Ironic that Inquirer columnist Vincen Gregory Yu (was his name mis-spelt or is that really his name?), in his quaint expression of Singapore envy today, would issue the following lament in wistful observation of how well that country’s Prime Minister, Lee Hsien Loong, briefed his people on how his government was managing the ongoing COVID-19 pandemic…
How nice to have a government—or even just a head of state—that actually knows how to talk to its people, instead of sending them into alternating states of panic and paranoia.
It’s hard, of course, to disagree with this. In times of crises, clarity and coherence of messaging from people of authority is of the essence. However, it is worth noting how Yu qualifies this observation by describing Lee as “a head of state—that actually knows how to talk to its people”.
Very interesting indeed. If Yu’s intent was to paint Lee in stark contrast to Philippine President Rodrigo Duterte, he definitely succeeded. But what he had inadvertently highlighted is just how much of a reflection of the Filipino character this brings to the fore. Continuing down this road he takes, Yu goes on to cite Duterte’s conduct when he addressed the nation on the same day.
He was two hours late to the scheduled broadcast, and when he finally appeared, it was to announce—in increments—the provisions of the Metro Manila quarantine. “Announce now, details to follow” was the gist of the whole affair, as if the document he was reading were the most banal and unimportant thing.
Thing is, the inescapable reality of the Duterte government is that it remains an overwhelmingly popular one. This means that Duterte is doing something right — right enough to win an election in 2016 and continuing doing that something right to attract a sustained approval of his people three years into his term. And what is one of those things he may be doing right? Wait for it… perhaps he actually knows how to talk to his people.
In his Inquirer article “President Duterte’s style of speaking”, Professor Randy David describes Duterte’s style of addressing his people as one that, “unlike other politicians”, is “easy to understand”.
[Filipinos] rarely need to guess what he’s saying. He speaks his mind out, and offers no excuses for doing so.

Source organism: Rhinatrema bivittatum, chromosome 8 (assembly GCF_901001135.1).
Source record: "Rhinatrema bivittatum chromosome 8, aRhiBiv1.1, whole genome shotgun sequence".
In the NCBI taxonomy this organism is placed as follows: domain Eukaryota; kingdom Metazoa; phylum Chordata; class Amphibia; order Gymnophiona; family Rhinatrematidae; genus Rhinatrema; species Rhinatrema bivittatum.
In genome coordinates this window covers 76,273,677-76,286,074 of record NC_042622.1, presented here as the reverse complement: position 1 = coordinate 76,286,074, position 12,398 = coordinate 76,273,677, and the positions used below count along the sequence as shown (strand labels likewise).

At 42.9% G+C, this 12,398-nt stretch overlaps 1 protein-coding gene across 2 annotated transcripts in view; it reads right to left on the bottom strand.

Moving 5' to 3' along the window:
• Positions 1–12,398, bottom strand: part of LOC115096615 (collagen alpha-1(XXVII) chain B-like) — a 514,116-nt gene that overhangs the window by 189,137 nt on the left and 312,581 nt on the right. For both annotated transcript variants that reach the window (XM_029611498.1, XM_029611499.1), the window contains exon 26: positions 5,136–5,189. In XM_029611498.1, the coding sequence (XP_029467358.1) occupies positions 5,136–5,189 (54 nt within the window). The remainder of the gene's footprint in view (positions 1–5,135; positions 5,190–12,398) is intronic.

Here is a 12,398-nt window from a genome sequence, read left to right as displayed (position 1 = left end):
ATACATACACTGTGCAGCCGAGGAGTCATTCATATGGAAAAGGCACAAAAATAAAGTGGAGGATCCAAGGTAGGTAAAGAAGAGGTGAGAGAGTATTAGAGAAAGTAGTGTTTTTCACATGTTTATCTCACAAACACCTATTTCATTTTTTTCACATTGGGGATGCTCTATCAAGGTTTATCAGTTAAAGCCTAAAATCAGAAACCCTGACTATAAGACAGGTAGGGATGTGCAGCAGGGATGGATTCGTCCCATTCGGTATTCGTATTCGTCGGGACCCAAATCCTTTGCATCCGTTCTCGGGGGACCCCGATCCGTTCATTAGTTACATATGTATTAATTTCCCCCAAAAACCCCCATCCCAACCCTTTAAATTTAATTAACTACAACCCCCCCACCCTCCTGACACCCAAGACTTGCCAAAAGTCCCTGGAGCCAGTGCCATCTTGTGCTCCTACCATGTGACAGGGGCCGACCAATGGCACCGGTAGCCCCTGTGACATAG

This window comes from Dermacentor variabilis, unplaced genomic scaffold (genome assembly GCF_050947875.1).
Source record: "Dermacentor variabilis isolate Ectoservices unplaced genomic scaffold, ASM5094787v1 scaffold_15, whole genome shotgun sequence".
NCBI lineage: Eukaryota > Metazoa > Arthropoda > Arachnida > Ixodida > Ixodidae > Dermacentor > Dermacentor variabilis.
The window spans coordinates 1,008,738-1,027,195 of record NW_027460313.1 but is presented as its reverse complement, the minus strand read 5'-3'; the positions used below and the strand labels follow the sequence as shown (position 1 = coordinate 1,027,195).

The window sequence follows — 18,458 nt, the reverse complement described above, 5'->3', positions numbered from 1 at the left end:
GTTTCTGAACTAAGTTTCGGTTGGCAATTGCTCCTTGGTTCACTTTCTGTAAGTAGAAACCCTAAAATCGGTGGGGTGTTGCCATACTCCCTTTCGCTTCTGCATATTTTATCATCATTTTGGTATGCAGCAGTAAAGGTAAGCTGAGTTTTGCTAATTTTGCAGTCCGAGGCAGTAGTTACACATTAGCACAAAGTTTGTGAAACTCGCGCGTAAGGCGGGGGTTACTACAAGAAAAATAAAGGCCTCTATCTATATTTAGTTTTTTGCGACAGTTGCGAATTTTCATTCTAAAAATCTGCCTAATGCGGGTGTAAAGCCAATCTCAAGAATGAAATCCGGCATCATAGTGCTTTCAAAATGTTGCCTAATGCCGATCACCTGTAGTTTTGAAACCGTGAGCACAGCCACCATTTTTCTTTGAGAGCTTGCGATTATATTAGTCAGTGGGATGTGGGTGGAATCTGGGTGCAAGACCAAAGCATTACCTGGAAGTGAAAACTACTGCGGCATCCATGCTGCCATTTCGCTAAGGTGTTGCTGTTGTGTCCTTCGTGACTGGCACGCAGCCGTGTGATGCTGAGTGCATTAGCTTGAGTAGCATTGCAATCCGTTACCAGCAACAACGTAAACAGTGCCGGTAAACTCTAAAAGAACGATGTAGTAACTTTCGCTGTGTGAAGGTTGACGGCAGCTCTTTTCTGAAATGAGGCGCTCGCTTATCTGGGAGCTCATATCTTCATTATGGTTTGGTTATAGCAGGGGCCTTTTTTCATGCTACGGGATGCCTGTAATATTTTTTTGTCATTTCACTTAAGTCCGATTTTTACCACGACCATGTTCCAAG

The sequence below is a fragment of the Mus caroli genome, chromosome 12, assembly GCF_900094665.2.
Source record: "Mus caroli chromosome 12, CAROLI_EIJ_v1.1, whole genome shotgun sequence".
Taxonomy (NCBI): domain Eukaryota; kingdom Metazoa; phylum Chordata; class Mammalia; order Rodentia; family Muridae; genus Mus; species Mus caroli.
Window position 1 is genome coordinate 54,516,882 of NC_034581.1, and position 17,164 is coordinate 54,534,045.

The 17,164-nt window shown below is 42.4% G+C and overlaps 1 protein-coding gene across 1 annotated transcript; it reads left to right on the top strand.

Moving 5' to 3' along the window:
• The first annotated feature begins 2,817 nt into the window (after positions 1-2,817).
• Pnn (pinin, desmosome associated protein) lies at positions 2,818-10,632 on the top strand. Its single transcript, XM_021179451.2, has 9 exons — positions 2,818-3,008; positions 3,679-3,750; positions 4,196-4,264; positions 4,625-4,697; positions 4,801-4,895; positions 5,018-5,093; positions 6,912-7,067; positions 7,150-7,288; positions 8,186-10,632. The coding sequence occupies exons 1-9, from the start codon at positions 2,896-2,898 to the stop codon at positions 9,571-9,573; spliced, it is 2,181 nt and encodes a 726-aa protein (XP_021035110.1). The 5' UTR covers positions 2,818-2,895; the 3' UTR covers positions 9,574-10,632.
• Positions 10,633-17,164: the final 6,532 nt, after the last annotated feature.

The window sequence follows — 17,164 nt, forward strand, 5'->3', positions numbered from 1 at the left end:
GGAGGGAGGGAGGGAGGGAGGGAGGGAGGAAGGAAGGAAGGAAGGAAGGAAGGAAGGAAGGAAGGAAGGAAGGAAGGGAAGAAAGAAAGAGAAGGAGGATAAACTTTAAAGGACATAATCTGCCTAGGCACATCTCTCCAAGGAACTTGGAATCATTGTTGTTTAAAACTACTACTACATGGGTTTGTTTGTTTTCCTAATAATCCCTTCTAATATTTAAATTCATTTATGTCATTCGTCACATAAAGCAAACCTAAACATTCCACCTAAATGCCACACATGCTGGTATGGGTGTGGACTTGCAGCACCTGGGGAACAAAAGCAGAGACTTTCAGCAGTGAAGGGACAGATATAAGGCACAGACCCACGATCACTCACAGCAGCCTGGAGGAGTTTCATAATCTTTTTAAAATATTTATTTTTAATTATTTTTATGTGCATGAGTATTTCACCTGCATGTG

He doesn’t appear to care if what he says is morally offensive or contrary to law. People may disagree with what he’s saying or feel uncomfortable with his crude utterances. But, on the whole, they seem to approve of his brutal candor.
David adds, “In this, I believe, lies his power to enchant audiences. Authentic is when he sets aside a speech written for him, and then proceeds to so say what he ‘really’ wants to say.” In that sense, David is saying that Duterte “knows how to talk to his people” in much the same way that Yu asserts Singapore Prime Minister Lee Hsien Loong does.
Say what you must about what that says about Filipinos but it is what it is. It’s what won Duterte the privilege to serve Filipinos as their President and it is what enables him to sustain his popularity. Duterte is able to connect with Filipinos because he knows how to talk to them.
And what of his being “two hours late to the scheduled broadcast” as Yu points out? That’s an easy one. In that respect Duterte too is being in tune with Filipinos by being on Filipino time. He’s not only speaking in their language, he is also in sync with their operating rhythm. Hardly surprising that Filipinos don’t have an issue with that either.
This is the whole trouble with the way Duterte’s critics seek to undermine his presidency and, they hope, reclaim what they believe is their entitlement to political power in the Philippines. They think by putting him under a spotlight filtered by their chi chi private Catholic schooling that they could present him in a way the Filipino masses would find distasteful. When will they learn that this approach quite simply does not work?
What the Opposition needs to focus on is how to become more popular than Duterte. It’s the only way they can hope to win an election which, last we heard, is the only way to acquire political power under a democracy. This is different from the loser strategy of trying to tear Duterte down before his people — one that resulted in the Opposition’s catastrophic loss in last year’s national elections. The Opposition need only learn this obvious lesson if they are truly serious about seeing their political fortunes change. They need to present themselves and their ideas as better alternatives to Duterte.
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